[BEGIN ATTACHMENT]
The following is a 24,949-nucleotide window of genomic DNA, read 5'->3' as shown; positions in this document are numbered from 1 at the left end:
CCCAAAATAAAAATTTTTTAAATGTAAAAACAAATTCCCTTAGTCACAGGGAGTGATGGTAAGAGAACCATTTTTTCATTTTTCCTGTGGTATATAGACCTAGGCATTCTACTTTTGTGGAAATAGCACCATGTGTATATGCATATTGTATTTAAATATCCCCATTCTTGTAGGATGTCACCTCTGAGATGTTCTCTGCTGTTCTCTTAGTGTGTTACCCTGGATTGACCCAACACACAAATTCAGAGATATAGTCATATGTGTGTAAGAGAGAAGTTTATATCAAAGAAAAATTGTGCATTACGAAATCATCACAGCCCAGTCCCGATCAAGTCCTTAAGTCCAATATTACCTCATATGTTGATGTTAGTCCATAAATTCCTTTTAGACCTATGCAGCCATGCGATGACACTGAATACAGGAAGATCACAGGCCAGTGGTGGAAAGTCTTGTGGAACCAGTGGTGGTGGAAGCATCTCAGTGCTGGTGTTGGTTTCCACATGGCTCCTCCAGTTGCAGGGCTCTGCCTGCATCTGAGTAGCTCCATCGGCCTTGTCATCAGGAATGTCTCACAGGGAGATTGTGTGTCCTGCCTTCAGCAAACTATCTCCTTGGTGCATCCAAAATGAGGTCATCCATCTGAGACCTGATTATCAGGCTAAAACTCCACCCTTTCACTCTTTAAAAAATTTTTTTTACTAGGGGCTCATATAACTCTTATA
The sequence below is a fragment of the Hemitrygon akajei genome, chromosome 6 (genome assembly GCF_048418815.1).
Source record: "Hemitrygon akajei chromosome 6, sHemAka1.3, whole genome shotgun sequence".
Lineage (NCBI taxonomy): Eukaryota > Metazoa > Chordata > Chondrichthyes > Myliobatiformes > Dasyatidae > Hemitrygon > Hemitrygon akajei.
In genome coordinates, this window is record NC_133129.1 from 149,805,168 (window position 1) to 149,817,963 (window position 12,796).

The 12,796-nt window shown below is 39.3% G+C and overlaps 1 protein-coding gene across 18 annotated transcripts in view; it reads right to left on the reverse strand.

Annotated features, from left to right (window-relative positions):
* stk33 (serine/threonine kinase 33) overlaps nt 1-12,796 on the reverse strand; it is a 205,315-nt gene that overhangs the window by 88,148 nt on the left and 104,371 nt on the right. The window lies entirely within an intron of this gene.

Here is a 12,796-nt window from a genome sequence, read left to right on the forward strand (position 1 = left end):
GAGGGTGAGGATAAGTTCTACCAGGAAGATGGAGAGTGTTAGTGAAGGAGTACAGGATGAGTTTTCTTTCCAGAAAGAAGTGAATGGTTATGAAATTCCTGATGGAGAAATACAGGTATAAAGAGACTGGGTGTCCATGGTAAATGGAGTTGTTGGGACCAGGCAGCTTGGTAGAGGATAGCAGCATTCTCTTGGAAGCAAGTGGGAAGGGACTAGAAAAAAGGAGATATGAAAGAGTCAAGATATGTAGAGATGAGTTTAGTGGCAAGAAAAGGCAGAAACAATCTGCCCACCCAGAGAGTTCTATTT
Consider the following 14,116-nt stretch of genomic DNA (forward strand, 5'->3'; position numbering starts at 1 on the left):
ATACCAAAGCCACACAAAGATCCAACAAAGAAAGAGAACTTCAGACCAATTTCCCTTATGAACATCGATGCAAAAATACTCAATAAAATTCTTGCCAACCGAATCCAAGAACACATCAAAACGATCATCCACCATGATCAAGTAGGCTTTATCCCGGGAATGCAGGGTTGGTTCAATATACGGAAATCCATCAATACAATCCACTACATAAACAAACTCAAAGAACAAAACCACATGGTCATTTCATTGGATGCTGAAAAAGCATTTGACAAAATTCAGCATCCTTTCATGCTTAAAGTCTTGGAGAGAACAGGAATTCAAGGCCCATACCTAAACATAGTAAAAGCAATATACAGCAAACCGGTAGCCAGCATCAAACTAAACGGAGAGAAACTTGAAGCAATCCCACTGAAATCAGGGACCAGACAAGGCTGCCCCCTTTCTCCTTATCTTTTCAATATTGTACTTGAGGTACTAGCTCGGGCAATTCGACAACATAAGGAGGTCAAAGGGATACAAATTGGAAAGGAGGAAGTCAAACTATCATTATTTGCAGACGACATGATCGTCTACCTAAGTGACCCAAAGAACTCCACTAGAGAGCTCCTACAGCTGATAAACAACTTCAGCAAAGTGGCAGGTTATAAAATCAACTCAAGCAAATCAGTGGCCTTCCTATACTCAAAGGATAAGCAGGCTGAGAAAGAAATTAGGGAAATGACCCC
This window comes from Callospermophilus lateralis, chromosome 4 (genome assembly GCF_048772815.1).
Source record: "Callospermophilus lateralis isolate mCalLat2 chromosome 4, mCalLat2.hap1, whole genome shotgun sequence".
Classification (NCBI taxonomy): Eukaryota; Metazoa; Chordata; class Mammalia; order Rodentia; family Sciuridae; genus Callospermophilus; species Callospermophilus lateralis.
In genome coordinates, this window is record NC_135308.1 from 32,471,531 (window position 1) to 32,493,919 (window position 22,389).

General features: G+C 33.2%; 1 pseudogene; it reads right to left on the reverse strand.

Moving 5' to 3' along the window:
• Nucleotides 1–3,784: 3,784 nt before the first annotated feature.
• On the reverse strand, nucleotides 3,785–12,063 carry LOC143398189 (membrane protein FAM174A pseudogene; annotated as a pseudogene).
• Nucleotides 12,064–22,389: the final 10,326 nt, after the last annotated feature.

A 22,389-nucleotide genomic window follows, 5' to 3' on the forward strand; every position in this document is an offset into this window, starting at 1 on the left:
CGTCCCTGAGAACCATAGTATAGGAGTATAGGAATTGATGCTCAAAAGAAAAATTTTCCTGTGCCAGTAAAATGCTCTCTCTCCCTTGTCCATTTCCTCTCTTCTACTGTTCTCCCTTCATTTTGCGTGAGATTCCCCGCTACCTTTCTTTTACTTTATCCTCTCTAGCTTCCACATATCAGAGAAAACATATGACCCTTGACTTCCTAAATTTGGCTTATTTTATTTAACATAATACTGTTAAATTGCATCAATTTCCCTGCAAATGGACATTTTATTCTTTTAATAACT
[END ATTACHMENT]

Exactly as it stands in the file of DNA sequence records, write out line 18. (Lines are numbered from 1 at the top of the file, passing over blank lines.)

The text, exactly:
General features: G+C 33.2%; 1 pseudogene; it reads right to left on the reverse strand.